You Represent Your Dojo
Our student came directly from school, wearing his camp t-shirt which boldly read “URKA” on the front as well as “Texas Seminar.” I said, “I see you represented the Alliance as well as the Bushukan dojo (in Texas) today. I hope you did so well.” You represent your dojo.
As a karate practitioner you consistently represent your dojo and instructors with your actions. That’s even with no t-shirt labeling you with your affiliated organizations. But a boldly-worded t-shirt let’s anyone who can read know some of the guidance that the wearer has had.
HISTORY STARTED THE “YOU REPRESENT YOUR DOJO” THING
One of the strengths of Japanese culture is the community-mindedness. For centuries, the practice of honoring your family, community, and larger country has been ingrained. A good short read of this as it pertains from samurai bushido to World War II to the present is found in this essay by Takako McCrann, Ph.D.. As it says, “… obligations to family, school, employer, and friends still tend to guide most Japanese behavior.” At our traditional karate school, we like to remind our students (including ourselves – the teachers) that you represent your dojo with what you do in the world.
YOU REPRESENT YOUR DOJO
When a beginning karate student puts on her gi for the first time, this is her clue that she joined a group that is bigger than the individual. A dojo is more powerful than a single practitioner. And much of that power circles back to the individual, supporting them in taking control and improving their own life. What you do with your learned skills shows how you represent your dojo. How you use the knowledge of the Dojo Kun expectations shows how you represent your dojo. Your actions either wear away at or reinforce what your dojo stands for.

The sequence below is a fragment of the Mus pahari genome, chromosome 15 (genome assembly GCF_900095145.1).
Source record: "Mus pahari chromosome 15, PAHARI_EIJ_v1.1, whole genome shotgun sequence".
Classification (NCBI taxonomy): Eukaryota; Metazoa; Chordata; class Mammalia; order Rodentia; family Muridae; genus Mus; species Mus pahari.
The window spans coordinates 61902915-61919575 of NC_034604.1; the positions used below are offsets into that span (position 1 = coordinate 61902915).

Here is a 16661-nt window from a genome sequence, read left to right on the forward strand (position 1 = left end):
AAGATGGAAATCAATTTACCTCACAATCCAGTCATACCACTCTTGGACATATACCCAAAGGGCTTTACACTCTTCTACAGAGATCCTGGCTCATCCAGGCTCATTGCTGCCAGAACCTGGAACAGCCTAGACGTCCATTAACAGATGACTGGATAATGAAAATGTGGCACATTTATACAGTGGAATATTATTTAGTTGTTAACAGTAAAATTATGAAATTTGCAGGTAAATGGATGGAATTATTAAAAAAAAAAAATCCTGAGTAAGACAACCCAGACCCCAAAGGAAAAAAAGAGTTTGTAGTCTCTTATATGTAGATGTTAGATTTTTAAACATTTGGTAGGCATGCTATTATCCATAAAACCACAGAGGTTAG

I assert that is a good – no – a great thing! It has been for me personally and professionally and in all facets of my life. And I have seen the positive pressure, of honoring one’s dojo, work wonders in the lives of countless other active karate practitioners.
T-SHIRTS DECLARE YOU REPRESENT YOUR DOJO
So if you see someone wearing an East Valley Martial Arts t-shirt, or a URKA t-shirt, can you trust that they have expertise in applying the Dojo Kun? That you are essentially in good hands? In many cases, yes. Most such people are affiliated with us and can promote the Dojo Kun’s power.
But anybody could walk in and buy a t-shirt. And many people have such shirts but have fallen off the proverbial wagon. They no longer ride under the influence of positive dojo pressure. Your best bet is to ask them where they train. Then watch their actions. If you act in integrity with the Dojo Kun principles, then you represent your dojo well.
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